She was nervous, arriving at the residence. Something uncomfortably personal about it. As a kid she hadn’t even noticed the building was there, beside the church. Today, she arrived ten minutes early and, having no better alternative, spent the time in her car, reading the rental agreement. That and remembering how when priests visited Sunday catechism classes, you sat straighter and listened harder. They were more important than the nuns.

He was considerate at first, not sitting behind his priestly oaken desk but in a chair across from hers. He poured her a mug of coffee from the carafe on the stand. They talked about her father. Condolences were offered and accepted. They set a day and a time for the Mass.

“You’ll want to assist with the gifts,” he’d said.

The gifts. What were the gifts?

“Communion.”

She had to answer. “I don’t think that’s going to work. I’ve been away. From the Church.”

You could see his disapproval and that he wasn’t going to make it easy for her. He adjusted the crease of his black trousers. He said nothing.

Her old Sunday Missal, which she still had somewhere, frayed ribbons marking the weekly readings, didn’t call them “gifts.” She wanted to explain that.

He looked at the open appointment book on the edge of the desk where he’d penciled the time for the Mass. Maybe now he would erase it.

She felt guilty, ashamed, rattled, by her confession. Another kind of confession. If she did a real confession, she could be a Catholic again. He must expect that.

She’s annoyed that it’s still such a big deal to her, this thing that you’re not supposed to disappoint the Fathers. Obligations, duties, expectations. She had trouble talking after that. Whether to cross her legs was an issue; the nuns had discouraged it. They finished. She pushed the cup of now-cold coffee into his hands. She fled.

. . . and welcome him into your presence that he may enjoy eternal light and peace and be raised up in glory with all your saints. We ask this through Christ our Lord.

An aa-men rolls forward from the congregation. They sit. Aunt Margie arranges her clothing as if it is the wider skirts of a habit, tucks her hands into its invisible folds.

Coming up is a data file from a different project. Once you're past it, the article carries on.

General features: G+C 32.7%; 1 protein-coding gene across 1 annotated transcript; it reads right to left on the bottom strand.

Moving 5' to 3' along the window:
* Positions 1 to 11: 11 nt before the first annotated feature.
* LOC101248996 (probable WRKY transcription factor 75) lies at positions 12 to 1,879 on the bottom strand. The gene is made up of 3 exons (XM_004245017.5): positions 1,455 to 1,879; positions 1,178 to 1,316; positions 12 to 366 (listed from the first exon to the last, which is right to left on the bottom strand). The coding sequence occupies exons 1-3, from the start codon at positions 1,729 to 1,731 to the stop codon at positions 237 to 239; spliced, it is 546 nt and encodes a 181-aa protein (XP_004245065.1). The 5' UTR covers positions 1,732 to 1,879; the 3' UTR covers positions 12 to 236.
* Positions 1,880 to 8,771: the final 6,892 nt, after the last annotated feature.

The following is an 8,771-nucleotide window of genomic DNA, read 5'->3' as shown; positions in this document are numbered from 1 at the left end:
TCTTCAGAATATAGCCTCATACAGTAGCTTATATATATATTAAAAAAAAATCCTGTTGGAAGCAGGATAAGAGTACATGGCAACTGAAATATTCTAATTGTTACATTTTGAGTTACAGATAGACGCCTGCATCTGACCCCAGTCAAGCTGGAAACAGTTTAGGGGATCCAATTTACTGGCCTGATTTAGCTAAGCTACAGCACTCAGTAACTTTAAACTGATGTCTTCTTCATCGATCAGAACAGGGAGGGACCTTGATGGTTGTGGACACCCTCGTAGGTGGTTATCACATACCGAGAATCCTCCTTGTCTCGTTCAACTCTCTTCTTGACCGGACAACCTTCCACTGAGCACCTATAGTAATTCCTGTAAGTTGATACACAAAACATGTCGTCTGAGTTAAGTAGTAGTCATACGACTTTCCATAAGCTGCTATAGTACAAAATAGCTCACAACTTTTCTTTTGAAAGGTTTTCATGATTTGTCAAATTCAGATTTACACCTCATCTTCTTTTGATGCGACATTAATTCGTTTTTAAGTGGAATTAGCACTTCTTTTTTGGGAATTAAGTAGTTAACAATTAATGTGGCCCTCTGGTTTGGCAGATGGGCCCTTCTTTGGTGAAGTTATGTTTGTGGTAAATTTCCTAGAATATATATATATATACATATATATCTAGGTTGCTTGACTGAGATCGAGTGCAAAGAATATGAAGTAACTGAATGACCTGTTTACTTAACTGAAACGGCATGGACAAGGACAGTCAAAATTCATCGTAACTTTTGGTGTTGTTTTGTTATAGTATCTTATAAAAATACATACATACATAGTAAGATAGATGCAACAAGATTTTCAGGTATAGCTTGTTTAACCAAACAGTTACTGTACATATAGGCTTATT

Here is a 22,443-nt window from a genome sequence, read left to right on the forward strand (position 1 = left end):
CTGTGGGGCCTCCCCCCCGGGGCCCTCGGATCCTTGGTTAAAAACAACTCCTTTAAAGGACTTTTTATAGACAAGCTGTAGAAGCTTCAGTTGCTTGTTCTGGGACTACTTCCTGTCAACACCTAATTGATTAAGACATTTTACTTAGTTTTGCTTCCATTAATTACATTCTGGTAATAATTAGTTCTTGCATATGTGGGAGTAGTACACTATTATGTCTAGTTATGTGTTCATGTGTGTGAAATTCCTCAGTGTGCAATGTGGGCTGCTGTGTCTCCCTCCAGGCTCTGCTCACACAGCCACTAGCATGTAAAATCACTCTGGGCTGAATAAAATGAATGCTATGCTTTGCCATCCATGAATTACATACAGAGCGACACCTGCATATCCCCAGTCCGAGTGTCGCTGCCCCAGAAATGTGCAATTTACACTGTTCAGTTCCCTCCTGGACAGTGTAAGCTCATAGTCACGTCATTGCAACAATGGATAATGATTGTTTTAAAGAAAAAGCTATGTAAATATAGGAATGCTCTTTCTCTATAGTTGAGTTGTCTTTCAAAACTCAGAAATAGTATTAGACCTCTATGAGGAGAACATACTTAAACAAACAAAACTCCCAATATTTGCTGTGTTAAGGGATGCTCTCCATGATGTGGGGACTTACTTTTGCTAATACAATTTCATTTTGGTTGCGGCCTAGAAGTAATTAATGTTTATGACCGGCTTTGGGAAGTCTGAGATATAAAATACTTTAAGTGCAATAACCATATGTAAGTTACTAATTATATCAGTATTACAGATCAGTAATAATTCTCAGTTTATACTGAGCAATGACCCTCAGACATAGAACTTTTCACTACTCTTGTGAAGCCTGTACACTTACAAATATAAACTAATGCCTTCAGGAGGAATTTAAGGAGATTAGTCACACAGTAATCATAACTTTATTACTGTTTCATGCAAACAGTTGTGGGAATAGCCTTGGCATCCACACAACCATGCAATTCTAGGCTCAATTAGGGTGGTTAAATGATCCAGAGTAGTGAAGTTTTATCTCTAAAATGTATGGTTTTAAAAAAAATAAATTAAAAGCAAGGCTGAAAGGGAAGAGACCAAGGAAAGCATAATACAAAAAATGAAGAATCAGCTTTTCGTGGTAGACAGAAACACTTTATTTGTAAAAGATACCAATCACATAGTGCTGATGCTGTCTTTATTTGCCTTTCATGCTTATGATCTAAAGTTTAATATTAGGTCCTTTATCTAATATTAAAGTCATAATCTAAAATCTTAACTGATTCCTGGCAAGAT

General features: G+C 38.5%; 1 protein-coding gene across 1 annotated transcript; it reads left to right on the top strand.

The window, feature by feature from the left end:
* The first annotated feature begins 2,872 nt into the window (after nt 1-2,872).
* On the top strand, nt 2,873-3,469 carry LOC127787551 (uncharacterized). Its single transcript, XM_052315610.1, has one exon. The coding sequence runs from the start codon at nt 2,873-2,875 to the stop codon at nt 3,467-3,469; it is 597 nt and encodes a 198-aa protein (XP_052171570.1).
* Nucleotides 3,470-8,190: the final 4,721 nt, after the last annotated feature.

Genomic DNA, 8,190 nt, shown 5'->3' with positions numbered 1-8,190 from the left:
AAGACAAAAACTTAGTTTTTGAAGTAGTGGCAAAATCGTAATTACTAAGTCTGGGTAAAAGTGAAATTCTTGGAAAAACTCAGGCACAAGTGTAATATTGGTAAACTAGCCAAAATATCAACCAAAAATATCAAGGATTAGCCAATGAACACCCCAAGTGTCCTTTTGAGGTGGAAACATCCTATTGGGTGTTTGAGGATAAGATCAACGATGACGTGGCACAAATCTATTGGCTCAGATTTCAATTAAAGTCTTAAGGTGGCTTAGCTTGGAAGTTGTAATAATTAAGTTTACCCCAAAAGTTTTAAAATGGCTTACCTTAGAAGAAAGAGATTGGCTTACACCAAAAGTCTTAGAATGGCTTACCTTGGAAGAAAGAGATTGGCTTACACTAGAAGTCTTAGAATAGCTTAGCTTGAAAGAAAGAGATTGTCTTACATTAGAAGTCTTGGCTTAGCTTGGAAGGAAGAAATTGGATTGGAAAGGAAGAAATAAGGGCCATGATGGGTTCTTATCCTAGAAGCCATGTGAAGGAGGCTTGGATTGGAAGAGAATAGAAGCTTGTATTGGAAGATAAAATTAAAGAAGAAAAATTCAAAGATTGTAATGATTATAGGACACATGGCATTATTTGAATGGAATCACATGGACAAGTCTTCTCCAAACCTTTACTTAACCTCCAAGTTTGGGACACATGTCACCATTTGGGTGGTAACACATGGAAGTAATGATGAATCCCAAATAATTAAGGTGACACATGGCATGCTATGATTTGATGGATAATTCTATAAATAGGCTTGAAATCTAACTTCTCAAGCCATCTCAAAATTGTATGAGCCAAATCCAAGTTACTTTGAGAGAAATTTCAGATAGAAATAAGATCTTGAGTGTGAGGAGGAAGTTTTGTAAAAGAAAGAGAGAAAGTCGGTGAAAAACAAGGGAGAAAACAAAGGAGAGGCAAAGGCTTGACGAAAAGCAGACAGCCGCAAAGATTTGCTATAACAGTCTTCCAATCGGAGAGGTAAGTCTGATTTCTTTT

It had been exciting, important, having a nun in the family. She sent Wren prayer cards and blessed medals. Wren liked the medals; she wanted to wear them to school, but her mother said no. Wren could tell her mother was no fan of the Church. Marrying a Catholic, her mother had to promise that her children would be raised in the Faith and never come with her on Sundays to her own services. Wren’s father did her ponytail on Sunday mornings, and it hurt more than when her mother did it.

Visiting Aunt Margie’s convent that time was like going to church, only for longer, and to see somebody who was their own. She has a photo of that visit somewhere, everybody smiling. Her mother’s smile doesn’t look real. Wren is done up in a junior version of her mother’s narrow-waisted, full-skirted fashions. Aunt Margie’s soft face blossoms from its starched white frame.

Wren remembers her aunt showing them the school where she taught and the church where she prayed. She didn’t show them the parts Wren wanted to see, the secret parts, where she slept and where she took a bath. But Wren could imagine them; narrow beds in a row like Madeline’s orphanage. After the tour, Aunt Margie led them out into the sun where roses bloomed and where they had lemonade and cookies that weren’t as good as her mother’s.

She looks sideways at the old nun beside her in the pew, trying to find the face in the photo. They stand. They sit. They give the responses. She does whatever Aunt Margie does.